The Israeli Nonprofit Sector
I am donning my Superman cape (doesnâ€™t everyone have one?) in the hopes of accomplishing the near-impossible task of setting the record straight on what could potentially be a turning-point for Israeli charities.
Since early January of this year, the topic of Funding from Foreign Governments to Israeli NGOâ€™s (Non-Governmental Organization) has been making headlines. Two ideas to promote Transparency, though, in very different contexts — a proposal put forth in January and a bill approved in February — have politicians, nonprofits, and European Governments lamenting the destruction of democracy and human-rights in Israel.
However, the pursuant rhetoric, innuendos, politicking, and here-say makes it near impossible to filter out fact from fiction and to distinguish these two very different initiatives.Â Â Read more…
In Israel, more than in most countries, foreign currency is an integral part of every facet of the country’s daily economic enterprises â€“ private, business, and public sectors, alike.
A recent released study showed that 53% of financial support to Israeli charities came from abroad. Thus, making foreign exchange exchange fees, rates, and processing times of the utmost importance to Israeli charities.Â Read more…
The phone number is clearly listed on its site, yet no one answers when I call.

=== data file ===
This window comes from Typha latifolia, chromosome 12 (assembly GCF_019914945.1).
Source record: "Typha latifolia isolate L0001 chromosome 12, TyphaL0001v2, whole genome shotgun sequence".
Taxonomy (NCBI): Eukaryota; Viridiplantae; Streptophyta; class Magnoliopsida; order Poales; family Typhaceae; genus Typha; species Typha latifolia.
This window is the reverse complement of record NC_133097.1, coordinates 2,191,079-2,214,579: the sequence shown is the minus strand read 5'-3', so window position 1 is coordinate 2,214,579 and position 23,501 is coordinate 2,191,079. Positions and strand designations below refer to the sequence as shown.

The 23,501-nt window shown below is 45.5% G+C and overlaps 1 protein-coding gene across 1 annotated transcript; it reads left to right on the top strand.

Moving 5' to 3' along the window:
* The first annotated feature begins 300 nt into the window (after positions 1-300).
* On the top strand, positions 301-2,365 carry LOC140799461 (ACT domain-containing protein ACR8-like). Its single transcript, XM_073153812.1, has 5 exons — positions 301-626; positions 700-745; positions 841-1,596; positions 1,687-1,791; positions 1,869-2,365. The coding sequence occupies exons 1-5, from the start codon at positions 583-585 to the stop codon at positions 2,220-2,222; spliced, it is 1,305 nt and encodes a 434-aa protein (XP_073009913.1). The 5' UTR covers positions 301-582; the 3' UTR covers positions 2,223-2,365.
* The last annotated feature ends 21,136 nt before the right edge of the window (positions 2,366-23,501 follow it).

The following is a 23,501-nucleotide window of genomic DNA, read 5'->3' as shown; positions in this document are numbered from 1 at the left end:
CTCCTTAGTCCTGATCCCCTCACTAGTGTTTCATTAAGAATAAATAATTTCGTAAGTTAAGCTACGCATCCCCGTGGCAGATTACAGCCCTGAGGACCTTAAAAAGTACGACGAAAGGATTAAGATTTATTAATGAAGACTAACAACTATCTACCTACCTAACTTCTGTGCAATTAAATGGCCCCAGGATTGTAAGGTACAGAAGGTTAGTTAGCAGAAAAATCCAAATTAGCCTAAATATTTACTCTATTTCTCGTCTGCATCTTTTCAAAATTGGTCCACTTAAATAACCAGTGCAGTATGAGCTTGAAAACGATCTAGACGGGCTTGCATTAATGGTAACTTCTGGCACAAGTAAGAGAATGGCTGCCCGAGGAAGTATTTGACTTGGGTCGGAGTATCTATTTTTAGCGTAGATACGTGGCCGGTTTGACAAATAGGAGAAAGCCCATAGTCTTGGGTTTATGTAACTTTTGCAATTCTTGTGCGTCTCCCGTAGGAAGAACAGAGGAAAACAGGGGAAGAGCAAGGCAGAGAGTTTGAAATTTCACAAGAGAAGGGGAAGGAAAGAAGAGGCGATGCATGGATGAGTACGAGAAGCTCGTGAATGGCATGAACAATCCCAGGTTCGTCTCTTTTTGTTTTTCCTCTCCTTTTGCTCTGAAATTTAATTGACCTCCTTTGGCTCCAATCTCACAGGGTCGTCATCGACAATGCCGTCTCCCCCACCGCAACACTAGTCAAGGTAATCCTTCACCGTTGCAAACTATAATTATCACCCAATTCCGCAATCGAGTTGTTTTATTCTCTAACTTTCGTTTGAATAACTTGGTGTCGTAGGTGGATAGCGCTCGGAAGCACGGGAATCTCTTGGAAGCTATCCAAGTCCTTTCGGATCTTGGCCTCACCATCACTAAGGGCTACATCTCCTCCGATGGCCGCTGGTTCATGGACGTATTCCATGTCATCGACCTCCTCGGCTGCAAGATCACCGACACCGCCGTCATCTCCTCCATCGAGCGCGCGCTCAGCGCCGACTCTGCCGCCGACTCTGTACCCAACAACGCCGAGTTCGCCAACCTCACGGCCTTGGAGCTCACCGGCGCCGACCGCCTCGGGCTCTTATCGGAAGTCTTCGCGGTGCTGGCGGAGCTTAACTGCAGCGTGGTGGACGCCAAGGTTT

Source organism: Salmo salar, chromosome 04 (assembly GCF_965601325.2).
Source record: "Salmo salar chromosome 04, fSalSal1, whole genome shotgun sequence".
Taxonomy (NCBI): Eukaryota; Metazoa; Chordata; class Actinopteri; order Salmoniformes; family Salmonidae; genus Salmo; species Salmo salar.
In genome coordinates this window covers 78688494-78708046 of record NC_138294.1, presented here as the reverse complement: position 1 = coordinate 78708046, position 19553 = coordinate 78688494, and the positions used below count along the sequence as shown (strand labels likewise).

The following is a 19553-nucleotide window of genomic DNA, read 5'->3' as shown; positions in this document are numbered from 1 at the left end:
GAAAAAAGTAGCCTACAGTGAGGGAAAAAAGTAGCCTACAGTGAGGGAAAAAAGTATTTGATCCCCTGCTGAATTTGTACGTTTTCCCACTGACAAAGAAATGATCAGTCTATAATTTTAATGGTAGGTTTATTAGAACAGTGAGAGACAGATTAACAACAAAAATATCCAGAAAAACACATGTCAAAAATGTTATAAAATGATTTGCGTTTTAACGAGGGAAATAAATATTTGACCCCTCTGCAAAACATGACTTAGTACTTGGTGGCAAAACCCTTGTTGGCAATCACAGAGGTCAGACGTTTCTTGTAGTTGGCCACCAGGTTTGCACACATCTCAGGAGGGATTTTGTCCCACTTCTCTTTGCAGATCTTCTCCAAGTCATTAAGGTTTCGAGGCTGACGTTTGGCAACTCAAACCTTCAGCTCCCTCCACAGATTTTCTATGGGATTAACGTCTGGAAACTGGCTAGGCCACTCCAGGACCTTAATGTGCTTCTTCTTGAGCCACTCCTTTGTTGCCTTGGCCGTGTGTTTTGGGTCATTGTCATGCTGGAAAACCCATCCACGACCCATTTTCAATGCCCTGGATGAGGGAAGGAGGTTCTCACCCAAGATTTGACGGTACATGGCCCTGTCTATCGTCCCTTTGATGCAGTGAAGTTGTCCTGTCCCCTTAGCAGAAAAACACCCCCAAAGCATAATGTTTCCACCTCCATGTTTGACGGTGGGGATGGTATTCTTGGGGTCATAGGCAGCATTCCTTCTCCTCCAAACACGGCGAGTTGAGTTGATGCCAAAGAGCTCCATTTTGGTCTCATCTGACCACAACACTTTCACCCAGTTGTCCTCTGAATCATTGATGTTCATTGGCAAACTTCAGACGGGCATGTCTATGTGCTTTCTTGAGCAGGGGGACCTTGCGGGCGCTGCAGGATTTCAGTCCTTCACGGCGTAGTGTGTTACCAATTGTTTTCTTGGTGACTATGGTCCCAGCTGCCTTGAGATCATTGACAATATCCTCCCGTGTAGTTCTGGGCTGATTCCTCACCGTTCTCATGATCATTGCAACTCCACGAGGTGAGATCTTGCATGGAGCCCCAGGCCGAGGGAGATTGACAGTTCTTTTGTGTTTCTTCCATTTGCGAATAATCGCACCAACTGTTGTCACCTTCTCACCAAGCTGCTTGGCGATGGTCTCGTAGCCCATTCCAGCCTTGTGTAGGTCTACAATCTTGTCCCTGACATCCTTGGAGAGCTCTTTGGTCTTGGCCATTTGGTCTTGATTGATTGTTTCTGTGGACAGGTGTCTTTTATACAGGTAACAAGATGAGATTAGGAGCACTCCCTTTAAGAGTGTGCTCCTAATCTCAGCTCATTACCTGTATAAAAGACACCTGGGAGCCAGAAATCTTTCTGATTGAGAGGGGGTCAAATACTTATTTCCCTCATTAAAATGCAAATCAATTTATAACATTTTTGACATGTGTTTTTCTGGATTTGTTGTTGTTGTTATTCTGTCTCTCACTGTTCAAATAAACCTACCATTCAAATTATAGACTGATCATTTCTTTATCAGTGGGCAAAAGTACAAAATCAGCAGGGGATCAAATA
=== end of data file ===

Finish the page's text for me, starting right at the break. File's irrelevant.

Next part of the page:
It is a complaint I have heard from Israeli nonprofits and one that I recently verified — repeatedly. Â So the question remains, how can someone get in touch with Israel’s Registrar of Charities [Rasham Ha'amutot]?
Obtaining government funding seems to be every nonprofit’s goal, at least in Israel. I have heard countless lecturers, founders, and foundation representatives preach the Darwinian virtues of incorporating government grants into an Israeli charity’s fundraising strategy; after all, the nonprofit is servicing the Israeli public. It is to the Government’s benefit â€“ if not its outright duty â€“ to ensure that this charity’s program continues to exist
Not bad on paper. In practice, however, these Israeli government grants can sometimes be more trouble than they are worth.
For the purpose of this post, as a banker I would like to restrict my focus on the budgetary challenges associated with these grants. Â Specifically, the two disadvantages that arise because grant monies are dispersed only after expenses are incurred.Â Read more…
There is debate raging in the United States about tax incentives and the Nonprofit Sector. The U.S. government, by allowing donations to be tax-deductible, is surrendering money â€śowedâ€ť to it for the sake of encouraging charity. Many believe that the two â€“ the rate of deductions and the amount donated to charity â€“ are directly linked. Any decrease in the rate of deductions will lead to a decrease in the aggregate amount of charity donated to nonprofit organizations.
A recent study in Israel advocates the same theory, claiming that Israel’s poor standing in charitable-giving is directly related to the Israeli Government’s comparatively lower tax-deductible incentives.
However, by placing the blame squarely on the Israeli Government â€“ instead of sharing the burden with the nonprofit organizations operating in Israel â€“ these researchers are causing the Israeli Nonprofit Sector to leave a huge well of potential-donors untapped. The charities in Israel are failing to engage would-be donors, and it is this lost opportunity that should really be addressed.Â Read more…